WinStar // 1997 // 107 Minutes // Not Rated
Reviewed by Judge Harold Gervais (Retired) // May 19th, 2000
Quiet. Blessed, blessed, blessed quiet.
From Oscar winning screenwriter Horton Foote (The Trip to Bountiful, Tender Mercies, To Kill a Mockingbird), comes the story of John Webb (Hume Cronyn), a farmer in the twilight of his years. Still reeling from the death of his wife of 52 years, Webb is also trying to keep his head above water with his finances. Having to take out a loan from the bank to pay for taxes, he wonders how many seasons as a farmer he has left in him.
His daughters long married and moved away, Webb's last remaining friend, Grey (James Earl Jones), is getting ready to move to Houston to live with one of his children. Webb's only remaining family are his nephews Gus, Jr. (Chris Cooper) and Carl (Frederic Forrest) and their families. Family that has very little time for their "rich" Uncle John.
This all changes when an oil company comes asking around for the right to drill on John Webb's land. With Gus and Carl still owning half of the mineral rights of the land from when their father owned part of John's farm, the promise of big oil money starts tongues a wagging. With the prospect of easy cash on the horizon, greed rears its ugly face causing friends and family members to bicker and fight.
With Alone, Foote is aiming at a lot of targets. The death of the American farm. Aging and outliving friends and loved ones. The point when the parent becomes the child and needs to be cared for and looked after. Greed, jealously and the way corporate America tries to manipulate the average citizen, all in the name of profit and wealth. All worthy topics and subject matter Foote tries to explore as best he can.
I have a lot of respect for Horton Foote. I cannot think of anyone out in the landscape of popular media who deals so consistently with "real" America and its people. A writer who is not content with flash and image, Foote gets into the hearts and heads of hard working, imperfect people. When in full stride, Foote is a writer with his hand on the pulse of our nation. Here he nicely shows just how quickly our nation has changed. When once, not so long ago, a farm could not only help feed a nation, it could also provide shelter and a home for those who worked it. Now the open spaces are empty and alone, being nothing more than a huge financial burden.
Powerful material with loads of dramatic potential.
Alone features some wonderful performances by old pros Cronyn (Marvin's Room, The Pelican Brief, Cocoon), Jones (Clear and Present Danger, The Lion King, Field Of Dreams) and one not so old pro, Cooper (American Beauty, October Sky, Lone Star). It also boasts some sturdy direction from Michael Lindsay-Hogg, who conducts the proceedings in a quiet, strong manner. As a director he seems to understand the tone of the piece and maintains respect and dignity for the characters.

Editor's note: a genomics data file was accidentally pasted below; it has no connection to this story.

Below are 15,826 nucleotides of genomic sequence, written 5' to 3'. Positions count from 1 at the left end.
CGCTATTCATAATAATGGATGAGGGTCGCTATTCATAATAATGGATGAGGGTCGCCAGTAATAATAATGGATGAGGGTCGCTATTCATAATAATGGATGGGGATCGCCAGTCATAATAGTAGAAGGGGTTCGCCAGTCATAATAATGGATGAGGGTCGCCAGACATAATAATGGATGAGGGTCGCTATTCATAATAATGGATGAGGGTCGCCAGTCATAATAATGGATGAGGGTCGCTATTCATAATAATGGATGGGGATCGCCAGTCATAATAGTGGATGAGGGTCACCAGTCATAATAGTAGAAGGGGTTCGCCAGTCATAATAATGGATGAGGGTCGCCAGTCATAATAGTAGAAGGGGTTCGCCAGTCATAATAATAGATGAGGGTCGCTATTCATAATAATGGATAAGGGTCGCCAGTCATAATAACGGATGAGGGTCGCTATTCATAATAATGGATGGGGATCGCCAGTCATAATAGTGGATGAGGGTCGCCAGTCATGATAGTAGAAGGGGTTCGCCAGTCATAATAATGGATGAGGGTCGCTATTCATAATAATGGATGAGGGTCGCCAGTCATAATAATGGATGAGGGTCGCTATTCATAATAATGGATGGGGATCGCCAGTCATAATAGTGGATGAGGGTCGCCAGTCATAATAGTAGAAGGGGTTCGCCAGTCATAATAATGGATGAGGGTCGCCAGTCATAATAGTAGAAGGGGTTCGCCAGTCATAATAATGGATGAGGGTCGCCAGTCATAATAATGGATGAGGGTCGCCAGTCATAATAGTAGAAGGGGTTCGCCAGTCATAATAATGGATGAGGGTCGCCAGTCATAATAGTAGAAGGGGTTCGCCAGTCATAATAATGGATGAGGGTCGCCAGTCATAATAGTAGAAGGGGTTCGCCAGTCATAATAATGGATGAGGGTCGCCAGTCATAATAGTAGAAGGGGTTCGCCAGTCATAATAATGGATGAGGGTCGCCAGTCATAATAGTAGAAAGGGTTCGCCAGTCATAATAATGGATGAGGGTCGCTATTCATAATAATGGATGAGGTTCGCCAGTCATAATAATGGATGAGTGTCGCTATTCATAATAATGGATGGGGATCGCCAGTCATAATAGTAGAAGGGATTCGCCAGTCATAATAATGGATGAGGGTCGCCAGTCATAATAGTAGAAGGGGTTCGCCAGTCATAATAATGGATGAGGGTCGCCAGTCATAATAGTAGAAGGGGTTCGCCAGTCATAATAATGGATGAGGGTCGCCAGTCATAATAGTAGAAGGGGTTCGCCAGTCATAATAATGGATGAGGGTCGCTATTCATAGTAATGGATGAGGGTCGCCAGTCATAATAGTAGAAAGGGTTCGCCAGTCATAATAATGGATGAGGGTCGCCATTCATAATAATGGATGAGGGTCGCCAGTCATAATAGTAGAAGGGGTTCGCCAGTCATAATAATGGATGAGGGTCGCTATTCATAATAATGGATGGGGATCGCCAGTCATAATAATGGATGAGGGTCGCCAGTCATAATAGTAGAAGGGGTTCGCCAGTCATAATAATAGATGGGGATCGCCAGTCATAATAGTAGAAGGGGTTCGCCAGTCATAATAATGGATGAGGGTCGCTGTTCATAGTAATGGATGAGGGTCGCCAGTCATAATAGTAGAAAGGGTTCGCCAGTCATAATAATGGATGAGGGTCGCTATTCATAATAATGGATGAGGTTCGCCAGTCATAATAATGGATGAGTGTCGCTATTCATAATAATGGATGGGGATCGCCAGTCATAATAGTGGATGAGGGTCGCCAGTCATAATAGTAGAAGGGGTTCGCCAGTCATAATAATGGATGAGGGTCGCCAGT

Originally presented on the Showtime cable network, Alone is brought to DVD by WinStar. The film was shot in the 1.33:1, so the way the picture fills up the screen is an accurate depiction of how the film was shot. As a transfer, the image is passable. Colors and fleshtones are accurate and natural looking. I could detect the barest amount of edge enhancement but it was nothing that was really distracting. Nighttime sequences are solid with blacks and shadow showing acceptable detail and clarity. The only real problem I had with the image was it seemed the print was in less than perfect shape. Nothing too annoying, but there were scratches and dirt present throughout the film.
Sound is also effective in what it does. In the Dolby 2 channel mix dialogue is clear with almost everything coming out of the center speaker. With no special effects the soundtrack does what it needs to do, although to be honest, it sometimes sounded rather flat and dull.
Alone is not Horton Foote at his best. In his most successful projects Foote has had a riveting performance from his lead performer to push his words forward. While Cronyn is wonderful, he does not posses the magnetism actors such as Robert Duvall did in Tender Mercies or Gregory Peck had in To Kill a Mockingbird. Cronyn's character is a quiet, humble man and his performance is just that. Also it does not help when so much of what Foote is writing about here seems so forced, almost trite. I never found myself caring for anyone in the film or their plight. Simple people, yes. But the writing came off that way as well.
For as good as Cronyn, Jones and Cooper are, Frederic Forrest (The Two Jakes, Hammett, Apocalypse Now) and Shelley Duvall (The Shining, Roxanne, Time Bandits), as Forrest's wife, are just plain bad. Their performances are so clichéd and broad that I found myself embarrassed whenever they were onscreen.
I almost always cringe when I see the WinStar, formerly Fox Lorber, company name on a DVD case. I know that I will be getting average picture and sound with no extras. With the release of Alone, none of that has changed. I would be just as well renting the VHS of this movie. Not even the most basic things such as subtitles or an alternate language track are present. Is it really that hard to do something, anything, even in the least way special for a film?
While there are some nice performances and the occasional turn of phrase that causes one to pause, there really is not much here to recommend. I suppose if you are a fan of the author or of some of the actors it would make a decent rental but otherwise there is little else present to write home about.
Horton Foote is given a warning and released because of past efforts but WinStar is ordered to serve 5 to 10 for average, barebone releases. That is all I have. Case dismissed.
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Scales of Justice
* Full Frame
* Dolby Digital 2.0 Surround (English)
Running Time: 107 Minutes
Release Year: 1997
MPAA Rating: Not Rated